Posted by: Waring Hills | 18 February 2011

Civil War Cannons At Patriots Point

Four 8 inch, rifled Dahlgrens at Patriots Point (Cooper River bridge in background).

As visitors pull into the parking lot at Patriots Point, they may notice four large cannons on the shore pointed at the USS Yorktown. Some astute observers will recognize them as Dahlgren guns.

Rear Admiral John Dahlgren standing next to one of his "Dahlgren" guns.

The guns take their name from a career Naval officer, Rear Admiral John Dahlgren, who was especially qualified in the development of  ordnance for the United States Navy. His gun design bore his name and had the distinctive  shape of a soda bottle. The four Dahlgren guns at Patriots Point were made at Builders Foundry in Providence, Rhode Island in 1863. Their original numbers were No. 63, 64, 67 and 69. They were originally 11 inch Dahlgrens  and weighted around 15,750 pounds (each is slightly different).  These 11 inch Dahlgrens could fire a shot that weighted 170 pounds.

The Patriots Point Dahlgrens were pivot guns, so they would have been deployed aboard ships such as New Ironsides and Kearsage.  We are still researching the National Archives to find their Civil War service history. Carriage guns were placed in the new ironclad monitors like the Monitor (2 11 inch Dahlgrens) and the Keokuk (2 11 inch Dahlgrens).The Keokuk led the attack on Fort Sumter in April 1863 and was badly damaged. She sunk off of Morris Island and the Confederates were successful in raising one of her guns, which today is on display at the Battery in downtown Charleston, South Carolina.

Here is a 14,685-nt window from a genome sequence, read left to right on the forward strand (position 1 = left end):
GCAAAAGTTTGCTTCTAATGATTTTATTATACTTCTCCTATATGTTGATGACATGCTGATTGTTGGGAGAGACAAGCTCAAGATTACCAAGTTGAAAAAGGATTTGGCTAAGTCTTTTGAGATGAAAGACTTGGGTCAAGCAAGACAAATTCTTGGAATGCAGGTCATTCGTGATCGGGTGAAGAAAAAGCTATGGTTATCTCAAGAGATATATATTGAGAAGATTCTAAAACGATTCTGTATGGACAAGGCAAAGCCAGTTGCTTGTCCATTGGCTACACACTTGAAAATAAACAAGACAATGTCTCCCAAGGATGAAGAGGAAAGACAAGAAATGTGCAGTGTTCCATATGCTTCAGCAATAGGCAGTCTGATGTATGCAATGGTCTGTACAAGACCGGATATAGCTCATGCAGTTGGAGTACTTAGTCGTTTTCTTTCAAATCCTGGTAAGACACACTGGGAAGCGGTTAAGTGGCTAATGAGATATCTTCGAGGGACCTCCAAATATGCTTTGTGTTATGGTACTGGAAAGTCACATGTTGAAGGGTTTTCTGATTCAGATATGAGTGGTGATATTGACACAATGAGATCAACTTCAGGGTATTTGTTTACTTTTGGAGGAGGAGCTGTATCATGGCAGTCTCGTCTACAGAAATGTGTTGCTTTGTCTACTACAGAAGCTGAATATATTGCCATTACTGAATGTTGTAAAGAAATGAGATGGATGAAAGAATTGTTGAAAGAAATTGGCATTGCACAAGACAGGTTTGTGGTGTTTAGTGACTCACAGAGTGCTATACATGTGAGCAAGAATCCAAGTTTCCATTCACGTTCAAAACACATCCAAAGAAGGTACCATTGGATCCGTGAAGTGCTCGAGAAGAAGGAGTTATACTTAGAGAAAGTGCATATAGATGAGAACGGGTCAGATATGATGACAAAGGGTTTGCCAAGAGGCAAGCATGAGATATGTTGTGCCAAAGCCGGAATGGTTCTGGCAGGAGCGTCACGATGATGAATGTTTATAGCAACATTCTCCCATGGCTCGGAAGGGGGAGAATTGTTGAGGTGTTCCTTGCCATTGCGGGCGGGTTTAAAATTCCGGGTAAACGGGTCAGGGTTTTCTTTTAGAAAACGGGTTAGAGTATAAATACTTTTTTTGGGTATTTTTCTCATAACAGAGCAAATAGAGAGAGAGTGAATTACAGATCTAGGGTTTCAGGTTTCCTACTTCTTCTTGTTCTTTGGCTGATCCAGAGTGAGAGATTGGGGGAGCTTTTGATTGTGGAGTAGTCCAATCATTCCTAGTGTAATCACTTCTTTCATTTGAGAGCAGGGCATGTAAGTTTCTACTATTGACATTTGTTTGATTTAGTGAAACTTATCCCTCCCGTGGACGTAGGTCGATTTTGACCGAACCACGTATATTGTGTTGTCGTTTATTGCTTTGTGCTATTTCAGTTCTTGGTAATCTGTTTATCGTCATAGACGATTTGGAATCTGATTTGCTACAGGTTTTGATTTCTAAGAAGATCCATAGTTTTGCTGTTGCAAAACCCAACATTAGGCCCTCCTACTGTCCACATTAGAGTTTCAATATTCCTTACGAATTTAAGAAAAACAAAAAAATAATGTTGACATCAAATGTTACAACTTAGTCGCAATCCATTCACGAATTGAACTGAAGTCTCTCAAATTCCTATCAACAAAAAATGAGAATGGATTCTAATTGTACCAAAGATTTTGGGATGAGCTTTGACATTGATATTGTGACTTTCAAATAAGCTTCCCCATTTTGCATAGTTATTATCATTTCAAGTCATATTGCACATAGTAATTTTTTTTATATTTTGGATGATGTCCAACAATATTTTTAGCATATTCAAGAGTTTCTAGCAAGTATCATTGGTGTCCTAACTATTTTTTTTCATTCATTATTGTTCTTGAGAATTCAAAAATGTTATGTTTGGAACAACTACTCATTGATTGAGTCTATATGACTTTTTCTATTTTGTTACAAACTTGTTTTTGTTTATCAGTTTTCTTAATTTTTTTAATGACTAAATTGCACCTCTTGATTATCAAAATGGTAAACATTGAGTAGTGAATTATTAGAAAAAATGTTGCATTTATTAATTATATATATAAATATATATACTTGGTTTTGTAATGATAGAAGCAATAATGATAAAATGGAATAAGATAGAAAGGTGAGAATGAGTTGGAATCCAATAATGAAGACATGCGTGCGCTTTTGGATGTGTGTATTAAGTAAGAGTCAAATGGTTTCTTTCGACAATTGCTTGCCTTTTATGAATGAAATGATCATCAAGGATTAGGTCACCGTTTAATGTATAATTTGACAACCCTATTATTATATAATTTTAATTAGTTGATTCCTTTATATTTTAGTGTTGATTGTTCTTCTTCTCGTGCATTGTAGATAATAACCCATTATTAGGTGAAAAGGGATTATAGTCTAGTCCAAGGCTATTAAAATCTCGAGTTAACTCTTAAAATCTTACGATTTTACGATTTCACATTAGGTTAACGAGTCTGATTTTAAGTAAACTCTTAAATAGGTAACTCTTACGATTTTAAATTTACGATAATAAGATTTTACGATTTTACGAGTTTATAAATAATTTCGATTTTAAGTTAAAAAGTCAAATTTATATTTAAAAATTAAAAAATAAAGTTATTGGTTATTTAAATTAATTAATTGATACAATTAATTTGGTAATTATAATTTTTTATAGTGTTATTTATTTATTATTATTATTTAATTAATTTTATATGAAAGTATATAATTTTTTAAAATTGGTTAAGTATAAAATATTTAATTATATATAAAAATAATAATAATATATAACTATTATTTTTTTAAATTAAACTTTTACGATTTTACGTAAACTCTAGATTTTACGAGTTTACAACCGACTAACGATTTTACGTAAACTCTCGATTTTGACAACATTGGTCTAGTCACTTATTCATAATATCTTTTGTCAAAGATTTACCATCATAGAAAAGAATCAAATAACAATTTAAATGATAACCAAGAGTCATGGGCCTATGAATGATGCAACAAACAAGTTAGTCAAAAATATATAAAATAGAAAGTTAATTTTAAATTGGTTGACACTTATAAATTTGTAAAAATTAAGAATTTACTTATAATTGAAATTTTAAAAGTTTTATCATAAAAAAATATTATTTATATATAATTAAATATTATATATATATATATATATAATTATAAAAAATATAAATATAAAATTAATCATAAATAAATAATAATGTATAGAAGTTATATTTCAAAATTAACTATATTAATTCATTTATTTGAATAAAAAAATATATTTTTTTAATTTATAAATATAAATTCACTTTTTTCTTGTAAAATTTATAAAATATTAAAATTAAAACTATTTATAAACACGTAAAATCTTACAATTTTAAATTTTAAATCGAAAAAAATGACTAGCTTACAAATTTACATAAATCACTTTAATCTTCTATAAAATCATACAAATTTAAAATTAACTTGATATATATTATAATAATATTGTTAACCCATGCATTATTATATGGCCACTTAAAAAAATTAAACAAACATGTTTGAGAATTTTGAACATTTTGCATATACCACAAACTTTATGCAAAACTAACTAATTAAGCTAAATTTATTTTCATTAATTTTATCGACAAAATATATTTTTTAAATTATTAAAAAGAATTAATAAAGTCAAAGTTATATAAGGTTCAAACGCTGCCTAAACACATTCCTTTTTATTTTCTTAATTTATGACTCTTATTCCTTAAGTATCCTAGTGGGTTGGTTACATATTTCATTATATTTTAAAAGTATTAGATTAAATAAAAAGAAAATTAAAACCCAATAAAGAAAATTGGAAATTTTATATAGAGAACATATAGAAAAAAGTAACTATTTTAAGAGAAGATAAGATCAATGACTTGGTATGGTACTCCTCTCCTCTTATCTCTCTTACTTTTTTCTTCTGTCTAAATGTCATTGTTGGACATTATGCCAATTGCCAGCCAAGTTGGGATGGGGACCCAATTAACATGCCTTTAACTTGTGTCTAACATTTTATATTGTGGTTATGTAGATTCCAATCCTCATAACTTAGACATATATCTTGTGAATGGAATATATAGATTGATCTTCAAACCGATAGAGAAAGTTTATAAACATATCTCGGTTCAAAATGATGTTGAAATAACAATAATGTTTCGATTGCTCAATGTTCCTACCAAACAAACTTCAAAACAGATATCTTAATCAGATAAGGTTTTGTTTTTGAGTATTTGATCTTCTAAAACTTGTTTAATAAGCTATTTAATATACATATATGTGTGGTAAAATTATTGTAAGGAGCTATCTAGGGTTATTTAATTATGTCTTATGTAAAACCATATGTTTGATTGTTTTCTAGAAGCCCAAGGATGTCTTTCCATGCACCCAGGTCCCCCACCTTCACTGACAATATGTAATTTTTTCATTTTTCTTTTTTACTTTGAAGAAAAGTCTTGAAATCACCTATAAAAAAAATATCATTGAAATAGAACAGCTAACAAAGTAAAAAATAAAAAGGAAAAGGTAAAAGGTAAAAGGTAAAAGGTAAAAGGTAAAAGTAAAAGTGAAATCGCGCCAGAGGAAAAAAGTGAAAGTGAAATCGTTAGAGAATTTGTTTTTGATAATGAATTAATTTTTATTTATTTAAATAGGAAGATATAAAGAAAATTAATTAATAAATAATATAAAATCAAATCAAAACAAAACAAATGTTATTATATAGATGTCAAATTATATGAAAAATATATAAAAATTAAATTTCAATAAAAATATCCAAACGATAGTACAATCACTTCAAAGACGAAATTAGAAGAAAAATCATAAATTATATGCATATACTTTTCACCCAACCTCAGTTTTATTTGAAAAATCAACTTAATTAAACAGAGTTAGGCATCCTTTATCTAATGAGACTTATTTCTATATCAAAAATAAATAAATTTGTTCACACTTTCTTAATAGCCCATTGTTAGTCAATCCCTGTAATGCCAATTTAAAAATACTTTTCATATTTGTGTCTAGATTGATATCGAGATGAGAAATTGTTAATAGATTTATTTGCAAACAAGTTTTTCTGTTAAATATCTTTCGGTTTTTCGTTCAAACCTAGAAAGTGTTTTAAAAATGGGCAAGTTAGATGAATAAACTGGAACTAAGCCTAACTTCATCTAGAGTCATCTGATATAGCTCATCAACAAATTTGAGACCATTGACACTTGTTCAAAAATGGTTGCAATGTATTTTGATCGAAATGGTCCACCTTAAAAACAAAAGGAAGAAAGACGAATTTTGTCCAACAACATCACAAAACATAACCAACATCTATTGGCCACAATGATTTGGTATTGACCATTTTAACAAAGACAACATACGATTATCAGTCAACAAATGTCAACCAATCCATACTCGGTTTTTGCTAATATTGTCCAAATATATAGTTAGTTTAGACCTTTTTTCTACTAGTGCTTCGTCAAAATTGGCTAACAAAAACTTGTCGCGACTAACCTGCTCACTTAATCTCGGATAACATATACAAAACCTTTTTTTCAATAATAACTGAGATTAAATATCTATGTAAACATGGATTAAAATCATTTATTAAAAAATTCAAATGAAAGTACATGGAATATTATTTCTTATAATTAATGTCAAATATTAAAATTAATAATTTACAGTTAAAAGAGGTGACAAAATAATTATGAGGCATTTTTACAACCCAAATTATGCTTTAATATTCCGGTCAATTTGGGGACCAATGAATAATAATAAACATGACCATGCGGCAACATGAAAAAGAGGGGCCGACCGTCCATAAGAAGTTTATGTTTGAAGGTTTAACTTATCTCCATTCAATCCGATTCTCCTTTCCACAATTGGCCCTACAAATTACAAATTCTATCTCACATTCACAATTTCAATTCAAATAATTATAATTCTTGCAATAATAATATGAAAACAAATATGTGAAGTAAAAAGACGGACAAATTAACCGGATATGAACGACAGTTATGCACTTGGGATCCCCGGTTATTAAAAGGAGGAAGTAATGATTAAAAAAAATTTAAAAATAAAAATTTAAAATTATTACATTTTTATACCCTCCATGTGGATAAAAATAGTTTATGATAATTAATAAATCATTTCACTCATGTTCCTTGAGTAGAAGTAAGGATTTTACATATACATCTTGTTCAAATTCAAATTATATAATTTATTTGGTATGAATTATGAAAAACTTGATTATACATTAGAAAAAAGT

The Keokuk's 11 inch Dahlgren at White Point Garden, The Battery, in Charleston, SC.

The four Patriots Point Dahlgrens were converted in 1879/1880 to 8 inch rifled Dahlgrens by reaming out the bore to 13 inches and then sleeving them down to 8 inches. This increased their weights from around 15, 750 lbs to 17,330 lbs.

USS Lancaster

The Patriots Point Dahlgrens were assigned to the USS Lancaster in 1881. She was the flagship of the European Squadron from 1881 to 1894 and was at Alexandria, Egypt during riots in 1882 and she traveled to Russia with diplomats and dignitaries for the coronation of Tsar Alexander III in May 1883. The Patriots Point Dahlgren’s were removed from the USS Lancaster in 1895 at the Charleston Navy Yard and they served as gate ornaments until the base’s closure in 1995. They were transferred to Patriots Point Naval and Maritime Museum where they are on display today.

If you are interested in locating a Dahlgren near your home or other Civil War sites visit The Historical Marker Database website.

Our Civil War sesquicentennial events will be receiving updates soon on the Patriots Point web site, stay tuned for more on “Day One at Patriots Point.”

Dahlgren #69 with Yorktown in background.

Dahlgren # 63 ready to fire a shot across the bow of Yorktown!



  1. Butch, I enjoy the blog & have subscribed since 10/6 of last year, where I learned about it at the Yorktown Assn reunion of which I am a member. I came across this link: where Jimmy Doolittle’s grandaughter, Jonna, speaks, without teleprompters, about her grandfather & would he ever be proud of her. She wrote a book, called “Calculated Risk” which is a good read. Thought it might be something you might want to use on April 18th, which will be the 69th anniversary of the raid. The ending is especially great, and certainly a tribute to the work that you do with your blog. Thanks..

    • Hi Danny,

      Thanks for your comment! I will certainly take a look and see what I can do for the Doolittle Raid Anniversary! All my best wishes to you and your family!


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